I. General Provisions
II. Judicial Notice
IV. Relevancy and Its Limits
VII. Opinions and Expert Testimony
X. Contents of Writings, Recordings,
|Revised Rule 104. Preliminary Questions
Rule 104 generally follows the common law separation of functions between
the judge and jury. Under Current Rule 104(a), the judge resolves
issues of qualification, privilege, and admissibility; under Current Rule
104(b), the judge is to determine threshold issues of "conditional relevance,"
but is not to usurp the jury's fact finding function.
Current Rule 104(a) does not state the
standard for deciding preliminary questions. Under common law rules
evidence principles, there was some disagreement over whether the standard
should: 1) remain consistent in all cases, 2) vary according to whether
constitutional rights were involved, or 3) vary according to the standard
used to judge the ultimate substantive issues at trial. In
Bourjaily v. United States, the Supreme Court held that trial courts
should determine the existence of a conspiracy by a preponderance of the
evidence as a preliminary question under Rule 104(a) prior to admitting
coconspirator statements - as admissions under Current Rule 801(d)(2)(E).
The Court explicitly extended that holding to preliminary questions pertaining
to expert opinions in Daubert v. Merrell Dow Pharmaceuticals.
Accordingly, Current Rule 104(a) has been modified in Revised Rule 104(a)
to state explicitly the general rule that when a preliminary issue is not
controlled by a standard of admissibility explicitly incorporated into
a rule, preliminary questions are to be resolved by a preponderance of
the evidence standard. Examples of instances in which preliminary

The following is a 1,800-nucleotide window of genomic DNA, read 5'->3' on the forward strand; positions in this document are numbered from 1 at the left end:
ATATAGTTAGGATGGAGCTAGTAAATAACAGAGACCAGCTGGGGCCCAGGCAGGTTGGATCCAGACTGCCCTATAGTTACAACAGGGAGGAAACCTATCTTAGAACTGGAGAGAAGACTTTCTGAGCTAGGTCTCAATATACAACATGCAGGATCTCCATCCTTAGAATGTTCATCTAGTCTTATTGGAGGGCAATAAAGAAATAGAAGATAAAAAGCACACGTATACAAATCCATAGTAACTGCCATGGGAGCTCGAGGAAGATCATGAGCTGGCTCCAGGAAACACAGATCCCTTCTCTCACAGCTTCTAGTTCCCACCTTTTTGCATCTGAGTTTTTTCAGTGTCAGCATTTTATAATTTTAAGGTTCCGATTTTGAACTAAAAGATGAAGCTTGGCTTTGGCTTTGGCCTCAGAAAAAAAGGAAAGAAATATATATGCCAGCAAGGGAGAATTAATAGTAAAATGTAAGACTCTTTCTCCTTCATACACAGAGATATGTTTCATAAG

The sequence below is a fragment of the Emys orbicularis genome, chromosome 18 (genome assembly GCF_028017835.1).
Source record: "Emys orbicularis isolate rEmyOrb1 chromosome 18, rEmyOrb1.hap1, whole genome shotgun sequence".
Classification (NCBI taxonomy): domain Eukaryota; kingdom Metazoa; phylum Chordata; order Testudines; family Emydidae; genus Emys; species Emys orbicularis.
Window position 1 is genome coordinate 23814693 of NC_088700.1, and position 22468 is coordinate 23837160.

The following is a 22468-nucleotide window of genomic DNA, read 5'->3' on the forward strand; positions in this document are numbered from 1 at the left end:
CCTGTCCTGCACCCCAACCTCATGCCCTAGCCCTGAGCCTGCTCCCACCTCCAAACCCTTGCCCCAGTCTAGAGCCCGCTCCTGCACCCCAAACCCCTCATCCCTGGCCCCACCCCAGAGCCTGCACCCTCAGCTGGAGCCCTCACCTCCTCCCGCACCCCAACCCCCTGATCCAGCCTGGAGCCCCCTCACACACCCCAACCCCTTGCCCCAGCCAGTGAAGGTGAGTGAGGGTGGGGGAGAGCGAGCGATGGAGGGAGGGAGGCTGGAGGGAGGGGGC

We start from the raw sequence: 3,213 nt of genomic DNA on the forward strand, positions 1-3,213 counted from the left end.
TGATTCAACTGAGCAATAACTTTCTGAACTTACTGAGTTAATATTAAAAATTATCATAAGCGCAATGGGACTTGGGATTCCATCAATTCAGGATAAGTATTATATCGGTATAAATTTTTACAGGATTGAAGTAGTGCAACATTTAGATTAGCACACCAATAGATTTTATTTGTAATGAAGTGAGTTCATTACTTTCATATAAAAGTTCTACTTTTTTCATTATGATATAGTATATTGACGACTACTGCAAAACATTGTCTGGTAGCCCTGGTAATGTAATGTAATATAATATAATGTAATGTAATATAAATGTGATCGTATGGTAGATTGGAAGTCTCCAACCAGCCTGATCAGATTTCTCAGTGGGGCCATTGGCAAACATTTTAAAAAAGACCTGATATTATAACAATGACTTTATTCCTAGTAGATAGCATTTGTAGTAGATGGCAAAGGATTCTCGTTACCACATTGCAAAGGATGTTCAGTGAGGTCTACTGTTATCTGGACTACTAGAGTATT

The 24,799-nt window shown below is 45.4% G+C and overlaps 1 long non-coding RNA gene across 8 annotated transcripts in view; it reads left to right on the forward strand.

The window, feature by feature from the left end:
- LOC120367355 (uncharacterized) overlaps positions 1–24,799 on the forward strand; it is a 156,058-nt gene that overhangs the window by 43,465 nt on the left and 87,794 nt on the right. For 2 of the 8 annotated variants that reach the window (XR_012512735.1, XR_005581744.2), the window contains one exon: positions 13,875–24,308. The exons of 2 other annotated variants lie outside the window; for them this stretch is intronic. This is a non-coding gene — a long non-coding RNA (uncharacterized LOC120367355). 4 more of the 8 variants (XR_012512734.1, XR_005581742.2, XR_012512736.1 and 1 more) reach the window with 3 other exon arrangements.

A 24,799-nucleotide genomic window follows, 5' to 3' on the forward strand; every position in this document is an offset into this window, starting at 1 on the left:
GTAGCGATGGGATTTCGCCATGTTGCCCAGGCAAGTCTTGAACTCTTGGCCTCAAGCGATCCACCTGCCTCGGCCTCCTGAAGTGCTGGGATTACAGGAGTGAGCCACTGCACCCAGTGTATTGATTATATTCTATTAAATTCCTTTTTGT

issues are governed by explicit admissibility standards are Current
and Revised Rules 609(a) and Rule 403, and Revised Rule 404(c).
Revised Rule 104(a) makes an exception
to the general rule, however, when a preliminary question will overlap
with an ultimate question to be decided by the jury. This will occur
only in civil cases in which the standard for admissibility (preponderance
of the evidence) will be the same as applied by the jury to the determination
of the same issue. In such cases, a preponderance standard would
intrude upon the province of the jury. Therefore, consistent with
current practice and the common law, a prima facie standard should
Revised Rule 104(a) leaves essentially
unchanged the last clause of the section, allowing the court to be
unencumbered by the rules of evidence, other than those with respect to
privilege, in making its determination on preliminary matters. Thus,
the court is allowed to consider matters that would be inadmissible at
trial (i.e, hearsay, unauthenticated items, etc.) for the purpose of ruling
on a preliminary issue.